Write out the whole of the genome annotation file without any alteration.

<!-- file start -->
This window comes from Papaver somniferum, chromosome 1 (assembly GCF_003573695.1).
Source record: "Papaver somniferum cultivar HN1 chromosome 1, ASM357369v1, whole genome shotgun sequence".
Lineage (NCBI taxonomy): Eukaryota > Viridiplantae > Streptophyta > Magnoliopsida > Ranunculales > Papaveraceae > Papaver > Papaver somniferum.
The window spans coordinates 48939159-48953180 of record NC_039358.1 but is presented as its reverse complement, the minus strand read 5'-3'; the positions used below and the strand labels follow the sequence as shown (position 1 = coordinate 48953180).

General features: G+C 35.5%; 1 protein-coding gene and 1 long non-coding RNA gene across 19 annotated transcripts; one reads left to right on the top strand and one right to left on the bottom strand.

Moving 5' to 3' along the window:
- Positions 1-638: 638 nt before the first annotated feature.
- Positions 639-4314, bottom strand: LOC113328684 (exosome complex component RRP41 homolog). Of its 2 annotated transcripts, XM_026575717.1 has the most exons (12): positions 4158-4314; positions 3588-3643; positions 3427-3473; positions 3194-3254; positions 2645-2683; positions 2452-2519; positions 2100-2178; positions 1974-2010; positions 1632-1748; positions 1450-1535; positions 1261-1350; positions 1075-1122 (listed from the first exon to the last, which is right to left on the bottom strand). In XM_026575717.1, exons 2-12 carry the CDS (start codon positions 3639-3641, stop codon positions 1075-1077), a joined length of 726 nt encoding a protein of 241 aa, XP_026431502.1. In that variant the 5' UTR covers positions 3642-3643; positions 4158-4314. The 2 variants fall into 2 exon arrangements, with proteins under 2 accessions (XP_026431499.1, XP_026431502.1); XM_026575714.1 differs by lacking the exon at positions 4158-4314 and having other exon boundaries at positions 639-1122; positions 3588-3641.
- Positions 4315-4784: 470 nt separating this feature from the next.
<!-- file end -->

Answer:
This window comes from Papaver somniferum, chromosome 1 (assembly GCF_003573695.1).
Source record: "Papaver somniferum cultivar HN1 chromosome 1, ASM357369v1, whole genome shotgun sequence".
Lineage (NCBI taxonomy): Eukaryota > Viridiplantae > Streptophyta > Magnoliopsida > Ranunculales > Papaveraceae > Papaver > Papaver somniferum.
The window spans coordinates 48939159-48953180 of record NC_039358.1 but is presented as its reverse complement, the minus strand read 5'-3'; the positions used below and the strand labels follow the sequence as shown (position 1 = coordinate 48953180).

General features: G+C 35.5%; 1 protein-coding gene and 1 long non-coding RNA gene across 19 annotated transcripts; one reads left to right on the top strand and one right to left on the bottom strand.

Moving 5' to 3' along the window:
- Positions 1-638: 638 nt before the first annotated feature.
- Positions 639-4314, bottom strand: LOC113328684 (exosome complex component RRP41 homolog). Of its 2 annotated transcripts, XM_026575717.1 has the most exons (12): positions 4158-4314; positions 3588-3643; positions 3427-3473; positions 3194-3254; positions 2645-2683; positions 2452-2519; positions 2100-2178; positions 1974-2010; positions 1632-1748; positions 1450-1535; positions 1261-1350; positions 1075-1122 (listed from the first exon to the last, which is right to left on the bottom strand). In XM_026575717.1, exons 2-12 carry the CDS (start codon positions 3639-3641, stop codon positions 1075-1077), a joined length of 726 nt encoding a protein of 241 aa, XP_026431502.1. In that variant the 5' UTR covers positions 3642-3643; positions 4158-4314. The 2 variants fall into 2 exon arrangements, with proteins under 2 accessions (XP_026431499.1, XP_026431502.1); XM_026575714.1 differs by lacking the exon at positions 4158-4314 and having other exon boundaries at positions 639-1122; positions 3588-3641.
- Positions 4315-4784: 470 nt separating this feature from the next.